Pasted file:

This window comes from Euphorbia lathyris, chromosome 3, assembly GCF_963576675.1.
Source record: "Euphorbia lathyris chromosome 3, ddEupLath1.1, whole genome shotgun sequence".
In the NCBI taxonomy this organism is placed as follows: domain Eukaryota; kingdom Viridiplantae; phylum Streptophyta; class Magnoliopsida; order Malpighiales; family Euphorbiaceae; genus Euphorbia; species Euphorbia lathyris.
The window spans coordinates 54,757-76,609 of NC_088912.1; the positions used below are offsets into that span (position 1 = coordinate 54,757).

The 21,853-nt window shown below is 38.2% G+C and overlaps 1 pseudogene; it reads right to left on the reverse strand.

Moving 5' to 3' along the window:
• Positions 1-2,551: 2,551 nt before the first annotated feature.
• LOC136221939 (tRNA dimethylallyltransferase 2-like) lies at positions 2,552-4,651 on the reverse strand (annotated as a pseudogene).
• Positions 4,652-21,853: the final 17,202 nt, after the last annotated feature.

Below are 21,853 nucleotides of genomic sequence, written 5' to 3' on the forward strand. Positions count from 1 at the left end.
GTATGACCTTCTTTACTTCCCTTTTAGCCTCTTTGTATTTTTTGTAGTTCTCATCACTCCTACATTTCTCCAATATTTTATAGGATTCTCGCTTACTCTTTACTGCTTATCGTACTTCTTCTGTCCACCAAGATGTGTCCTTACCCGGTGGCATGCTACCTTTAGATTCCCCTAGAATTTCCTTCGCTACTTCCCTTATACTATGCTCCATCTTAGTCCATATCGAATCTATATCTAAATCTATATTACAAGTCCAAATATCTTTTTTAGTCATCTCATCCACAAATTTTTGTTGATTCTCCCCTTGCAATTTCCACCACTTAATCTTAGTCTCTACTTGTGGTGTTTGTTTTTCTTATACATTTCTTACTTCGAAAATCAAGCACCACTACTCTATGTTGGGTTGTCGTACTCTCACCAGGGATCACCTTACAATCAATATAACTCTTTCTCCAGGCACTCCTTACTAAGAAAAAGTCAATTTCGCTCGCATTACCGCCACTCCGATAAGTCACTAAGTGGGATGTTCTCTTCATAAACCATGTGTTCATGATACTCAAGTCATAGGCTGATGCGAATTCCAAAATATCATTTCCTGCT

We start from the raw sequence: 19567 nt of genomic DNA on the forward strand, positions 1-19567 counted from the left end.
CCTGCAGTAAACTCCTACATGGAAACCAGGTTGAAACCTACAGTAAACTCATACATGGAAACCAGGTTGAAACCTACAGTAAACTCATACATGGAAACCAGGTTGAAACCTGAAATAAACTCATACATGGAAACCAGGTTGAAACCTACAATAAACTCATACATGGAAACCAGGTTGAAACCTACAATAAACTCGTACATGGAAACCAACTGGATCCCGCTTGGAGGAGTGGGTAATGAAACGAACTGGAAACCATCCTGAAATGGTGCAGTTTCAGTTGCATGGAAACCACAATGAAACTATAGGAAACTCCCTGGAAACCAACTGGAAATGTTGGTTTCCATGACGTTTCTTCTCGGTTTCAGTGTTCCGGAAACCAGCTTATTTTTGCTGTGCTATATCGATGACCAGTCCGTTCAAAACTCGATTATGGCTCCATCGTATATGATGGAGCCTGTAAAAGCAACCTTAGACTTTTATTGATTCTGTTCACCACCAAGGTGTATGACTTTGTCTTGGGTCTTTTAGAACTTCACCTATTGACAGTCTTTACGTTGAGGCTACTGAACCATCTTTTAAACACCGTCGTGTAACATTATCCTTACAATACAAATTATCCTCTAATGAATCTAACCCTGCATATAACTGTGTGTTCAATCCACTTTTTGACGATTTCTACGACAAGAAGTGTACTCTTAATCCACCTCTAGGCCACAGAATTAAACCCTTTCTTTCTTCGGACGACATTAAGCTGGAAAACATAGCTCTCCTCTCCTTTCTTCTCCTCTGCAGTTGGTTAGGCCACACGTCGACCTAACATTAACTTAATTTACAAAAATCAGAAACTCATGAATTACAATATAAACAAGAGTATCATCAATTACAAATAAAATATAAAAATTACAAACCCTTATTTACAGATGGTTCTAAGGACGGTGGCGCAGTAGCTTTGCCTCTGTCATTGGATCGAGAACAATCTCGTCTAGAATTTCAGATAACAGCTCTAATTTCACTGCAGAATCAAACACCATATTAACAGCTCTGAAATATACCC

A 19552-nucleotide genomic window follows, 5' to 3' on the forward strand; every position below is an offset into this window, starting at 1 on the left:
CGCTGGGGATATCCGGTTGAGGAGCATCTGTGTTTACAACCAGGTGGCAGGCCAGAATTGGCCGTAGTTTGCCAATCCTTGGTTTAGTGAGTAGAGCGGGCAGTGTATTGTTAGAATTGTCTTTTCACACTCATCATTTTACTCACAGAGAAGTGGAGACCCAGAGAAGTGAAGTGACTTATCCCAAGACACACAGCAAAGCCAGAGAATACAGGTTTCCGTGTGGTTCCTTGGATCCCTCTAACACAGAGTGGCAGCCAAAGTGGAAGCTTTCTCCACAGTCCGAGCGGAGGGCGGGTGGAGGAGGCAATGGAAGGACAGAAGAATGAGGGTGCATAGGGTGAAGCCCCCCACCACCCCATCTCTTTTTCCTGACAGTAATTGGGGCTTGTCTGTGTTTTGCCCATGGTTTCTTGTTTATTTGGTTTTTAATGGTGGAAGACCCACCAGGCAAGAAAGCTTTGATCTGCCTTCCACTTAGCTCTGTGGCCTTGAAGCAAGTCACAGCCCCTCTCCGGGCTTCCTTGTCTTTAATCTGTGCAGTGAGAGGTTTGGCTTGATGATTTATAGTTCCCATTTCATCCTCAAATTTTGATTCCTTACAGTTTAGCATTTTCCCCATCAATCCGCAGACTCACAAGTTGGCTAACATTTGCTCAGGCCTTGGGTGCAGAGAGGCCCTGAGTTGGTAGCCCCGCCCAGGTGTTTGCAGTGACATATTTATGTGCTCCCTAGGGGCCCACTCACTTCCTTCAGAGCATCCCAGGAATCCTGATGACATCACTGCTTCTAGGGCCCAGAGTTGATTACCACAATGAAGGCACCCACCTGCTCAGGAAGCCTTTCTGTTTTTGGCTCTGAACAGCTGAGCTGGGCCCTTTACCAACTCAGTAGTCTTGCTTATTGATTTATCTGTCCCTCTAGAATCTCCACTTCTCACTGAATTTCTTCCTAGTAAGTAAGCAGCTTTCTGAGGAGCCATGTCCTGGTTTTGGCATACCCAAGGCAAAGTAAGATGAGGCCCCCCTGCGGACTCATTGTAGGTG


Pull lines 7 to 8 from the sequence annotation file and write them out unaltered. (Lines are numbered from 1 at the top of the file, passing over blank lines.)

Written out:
• Positions 1-2,551: 2,551 nt before the first annotated feature.
• LOC136221939 (tRNA dimethylallyltransferase 2-like) lies at positions 2,552-4,651 on the reverse strand (annotated as a pseudogene).